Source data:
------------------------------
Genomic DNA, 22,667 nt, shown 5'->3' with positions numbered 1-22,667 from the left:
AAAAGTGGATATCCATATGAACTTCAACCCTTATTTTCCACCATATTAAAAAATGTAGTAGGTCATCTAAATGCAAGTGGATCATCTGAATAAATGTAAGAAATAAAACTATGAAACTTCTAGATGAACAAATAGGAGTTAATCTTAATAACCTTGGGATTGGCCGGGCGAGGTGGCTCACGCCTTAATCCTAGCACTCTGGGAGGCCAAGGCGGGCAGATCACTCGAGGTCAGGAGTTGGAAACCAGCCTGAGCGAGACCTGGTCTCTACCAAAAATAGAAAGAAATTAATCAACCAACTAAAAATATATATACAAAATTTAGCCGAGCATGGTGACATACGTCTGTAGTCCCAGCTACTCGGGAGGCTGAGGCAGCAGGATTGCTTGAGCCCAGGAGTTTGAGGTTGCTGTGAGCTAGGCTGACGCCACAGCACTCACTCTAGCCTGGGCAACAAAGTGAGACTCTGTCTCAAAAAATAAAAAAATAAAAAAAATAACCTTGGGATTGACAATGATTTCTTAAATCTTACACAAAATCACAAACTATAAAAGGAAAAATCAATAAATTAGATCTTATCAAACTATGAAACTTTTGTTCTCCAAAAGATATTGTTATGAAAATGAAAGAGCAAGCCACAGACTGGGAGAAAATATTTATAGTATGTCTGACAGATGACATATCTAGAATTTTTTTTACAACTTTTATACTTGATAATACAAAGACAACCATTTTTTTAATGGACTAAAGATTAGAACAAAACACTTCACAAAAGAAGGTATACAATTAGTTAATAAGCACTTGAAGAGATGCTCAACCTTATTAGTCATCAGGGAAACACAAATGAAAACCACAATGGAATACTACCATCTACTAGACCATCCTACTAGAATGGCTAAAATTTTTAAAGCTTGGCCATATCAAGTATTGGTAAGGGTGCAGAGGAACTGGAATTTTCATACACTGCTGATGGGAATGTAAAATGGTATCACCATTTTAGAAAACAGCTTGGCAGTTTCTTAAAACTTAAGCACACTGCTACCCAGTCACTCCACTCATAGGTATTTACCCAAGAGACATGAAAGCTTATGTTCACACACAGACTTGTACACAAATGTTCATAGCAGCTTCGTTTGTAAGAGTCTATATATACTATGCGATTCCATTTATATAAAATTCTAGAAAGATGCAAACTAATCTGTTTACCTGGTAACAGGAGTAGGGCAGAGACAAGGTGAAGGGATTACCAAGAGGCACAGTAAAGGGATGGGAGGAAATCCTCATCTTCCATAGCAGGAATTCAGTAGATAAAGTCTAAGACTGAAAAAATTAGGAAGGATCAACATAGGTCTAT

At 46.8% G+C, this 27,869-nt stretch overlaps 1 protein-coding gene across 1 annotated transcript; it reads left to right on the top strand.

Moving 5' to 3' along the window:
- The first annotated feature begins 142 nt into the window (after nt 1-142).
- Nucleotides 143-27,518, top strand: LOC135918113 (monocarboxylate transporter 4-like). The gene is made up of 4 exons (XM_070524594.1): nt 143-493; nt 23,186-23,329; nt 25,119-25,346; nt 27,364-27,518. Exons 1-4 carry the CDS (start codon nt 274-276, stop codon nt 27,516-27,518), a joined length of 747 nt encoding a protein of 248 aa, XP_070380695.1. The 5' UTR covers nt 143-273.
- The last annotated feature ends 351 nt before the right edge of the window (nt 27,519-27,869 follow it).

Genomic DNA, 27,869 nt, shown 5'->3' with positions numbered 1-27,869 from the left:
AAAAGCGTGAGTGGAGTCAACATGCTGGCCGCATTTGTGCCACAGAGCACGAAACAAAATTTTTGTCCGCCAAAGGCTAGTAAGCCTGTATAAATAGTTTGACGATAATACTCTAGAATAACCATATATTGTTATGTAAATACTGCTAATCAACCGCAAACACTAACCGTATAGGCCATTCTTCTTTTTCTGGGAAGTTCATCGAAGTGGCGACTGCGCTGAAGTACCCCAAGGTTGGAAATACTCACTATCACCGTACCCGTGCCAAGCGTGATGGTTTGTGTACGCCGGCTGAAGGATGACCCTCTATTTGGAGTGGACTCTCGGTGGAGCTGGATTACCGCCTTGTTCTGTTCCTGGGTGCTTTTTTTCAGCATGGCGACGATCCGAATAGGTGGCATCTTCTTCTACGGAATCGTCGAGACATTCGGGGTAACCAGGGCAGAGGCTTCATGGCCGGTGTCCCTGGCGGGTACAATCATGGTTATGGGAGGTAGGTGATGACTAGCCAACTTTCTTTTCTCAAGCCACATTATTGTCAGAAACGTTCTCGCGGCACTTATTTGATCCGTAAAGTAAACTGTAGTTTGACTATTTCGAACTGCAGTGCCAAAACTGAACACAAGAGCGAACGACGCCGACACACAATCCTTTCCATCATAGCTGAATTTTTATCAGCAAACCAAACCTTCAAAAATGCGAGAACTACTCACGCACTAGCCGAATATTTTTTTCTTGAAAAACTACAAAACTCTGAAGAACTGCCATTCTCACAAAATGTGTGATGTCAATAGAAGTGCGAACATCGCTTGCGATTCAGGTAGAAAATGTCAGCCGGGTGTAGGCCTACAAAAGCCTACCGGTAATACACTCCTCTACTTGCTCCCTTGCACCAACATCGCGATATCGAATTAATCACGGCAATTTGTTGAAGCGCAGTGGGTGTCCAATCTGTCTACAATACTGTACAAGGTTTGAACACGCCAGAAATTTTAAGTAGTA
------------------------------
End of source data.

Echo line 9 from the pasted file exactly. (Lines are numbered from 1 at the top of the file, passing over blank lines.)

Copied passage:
AAAAGCGTGAGTGGAGTCAACATGCTGGCCGCATTTGTGCCACAGAGCACGAAACAAAATTTTTGTCCGCCAAAGGCTAGTAAGCCTGTATAAATAGTTTGACGATAATACTCTAGAATAACCATATATTGTTATGTAAATACTGCTAATCAACCGCAAACACTAACCGTATAGGCCATTCTTCTTTTTCTGGGAAGTTCATCGAAGTGGCGACTGCGCTGAAGTACCCCAAGGTTGGAAATACTCACTATCACCGTACCCGTGCCAAGCGTGATGGTTTGTGTACGCCGGCTGAAGGATGACCCTCTATTTGGAGTGGACTCTCGGTGGAGCTGGATTACCGCCTTGTTCTGTTCCTGGGTGCTTTTTTTCAGCATGGCGACGATCCGAATAGGTGGCATCTTCTTCTACGGAATCGTCGAGACATTCGGGGTAACCAGGGCAGAGGCTTCATGGCCGGTGTCCCTGGCGGGTACAATCATGGTTATGGGAGGTAGGTGATGACTAGCCAACTTTCTTTTCTCAAGCCACATTATTGTCAGAAACGTTCTCGCGGCACTTATTTGATCCGTAAAGTAAACTGTAGTTTGACTATTTCGAACTGCAGTGCCAAAACTGAACACAAGAGCGAACGACGCCGACACACAATCCTTTCCATCATAGCTGAATTTTTATCAGCAAACCAAACCTTCAAAAATGCGAGAACTACTCACGCACTAGCCGAATATTTTTTTCTTGAAAAACTACAAAACTCTGAAGAACTGCCATTCTCACAAAATGTGTGATGTCAATAGAAGTGCGAACATCGCTTGCGATTCAGGTAGAAAATGTCAGCCGGGTGTAGGCCTACAAAAGCCTACCGGTAATACACTCCTCTACTTGCTCCCTTGCACCAACATCGCGATATCGAATTAATCACGGCAATTTGTTGAAGCGCAGTGGGTGTCCAATCTGTCTACAATACTGTACAAGGTTTGAACACGCCAGAAATTTTAAGTAGTA